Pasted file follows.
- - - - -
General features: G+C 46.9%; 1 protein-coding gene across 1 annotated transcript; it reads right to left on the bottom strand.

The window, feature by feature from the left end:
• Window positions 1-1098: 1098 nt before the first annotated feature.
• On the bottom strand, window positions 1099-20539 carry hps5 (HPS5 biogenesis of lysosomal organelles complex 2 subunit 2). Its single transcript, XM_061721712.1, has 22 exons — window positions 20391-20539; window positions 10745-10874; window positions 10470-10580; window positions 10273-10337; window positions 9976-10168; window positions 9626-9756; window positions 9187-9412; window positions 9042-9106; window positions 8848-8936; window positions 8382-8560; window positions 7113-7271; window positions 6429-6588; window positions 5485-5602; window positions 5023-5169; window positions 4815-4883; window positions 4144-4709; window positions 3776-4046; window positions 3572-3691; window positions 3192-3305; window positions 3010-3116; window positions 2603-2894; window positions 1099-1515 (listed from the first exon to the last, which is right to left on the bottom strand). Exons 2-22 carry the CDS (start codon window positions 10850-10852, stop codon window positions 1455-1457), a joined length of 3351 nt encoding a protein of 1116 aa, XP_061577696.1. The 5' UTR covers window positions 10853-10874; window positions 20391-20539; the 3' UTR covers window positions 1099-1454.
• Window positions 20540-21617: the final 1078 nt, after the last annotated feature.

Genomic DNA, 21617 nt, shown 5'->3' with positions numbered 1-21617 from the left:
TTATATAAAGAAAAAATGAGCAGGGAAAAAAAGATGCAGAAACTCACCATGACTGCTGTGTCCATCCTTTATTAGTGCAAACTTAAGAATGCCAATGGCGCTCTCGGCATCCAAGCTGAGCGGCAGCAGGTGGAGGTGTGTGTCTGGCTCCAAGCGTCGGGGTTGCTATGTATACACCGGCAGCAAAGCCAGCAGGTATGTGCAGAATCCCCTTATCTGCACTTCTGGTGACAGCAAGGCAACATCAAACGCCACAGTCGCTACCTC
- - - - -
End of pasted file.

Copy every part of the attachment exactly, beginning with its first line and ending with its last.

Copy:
General features: G+C 46.9%; 1 protein-coding gene across 1 annotated transcript; it reads right to left on the bottom strand.

The window, feature by feature from the left end:
• Window positions 1-1098: 1098 nt before the first annotated feature.
• On the bottom strand, window positions 1099-20539 carry hps5 (HPS5 biogenesis of lysosomal organelles complex 2 subunit 2). Its single transcript, XM_061721712.1, has 22 exons — window positions 20391-20539; window positions 10745-10874; window positions 10470-10580; window positions 10273-10337; window positions 9976-10168; window positions 9626-9756; window positions 9187-9412; window positions 9042-9106; window positions 8848-8936; window positions 8382-8560; window positions 7113-7271; window positions 6429-6588; window positions 5485-5602; window positions 5023-5169; window positions 4815-4883; window positions 4144-4709; window positions 3776-4046; window positions 3572-3691; window positions 3192-3305; window positions 3010-3116; window positions 2603-2894; window positions 1099-1515 (listed from the first exon to the last, which is right to left on the bottom strand). Exons 2-22 carry the CDS (start codon window positions 10850-10852, stop codon window positions 1455-1457), a joined length of 3351 nt encoding a protein of 1116 aa, XP_061577696.1. The 5' UTR covers window positions 10853-10874; window positions 20391-20539; the 3' UTR covers window positions 1099-1454.
• Window positions 20540-21617: the final 1078 nt, after the last annotated feature.

Genomic DNA, 21617 nt, shown 5'->3' with positions numbered 1-21617 from the left:
TTATATAAAGAAAAAATGAGCAGGGAAAAAAAGATGCAGAAACTCACCATGACTGCTGTGTCCATCCTTTATTAGTGCAAACTTAAGAATGCCAATGGCGCTCTCGGCATCCAAGCTGAGCGGCAGCAGGTGGAGGTGTGTGTCTGGCTCCAAGCGTCGGGGTTGCTATGTATACACCGGCAGCAAAGCCAGCAGGTATGTGCAGAATCCCCTTATCTGCACTTCTGGTGACAGCAAGGCAACATCAAACGCCACAGTCGCTACCTC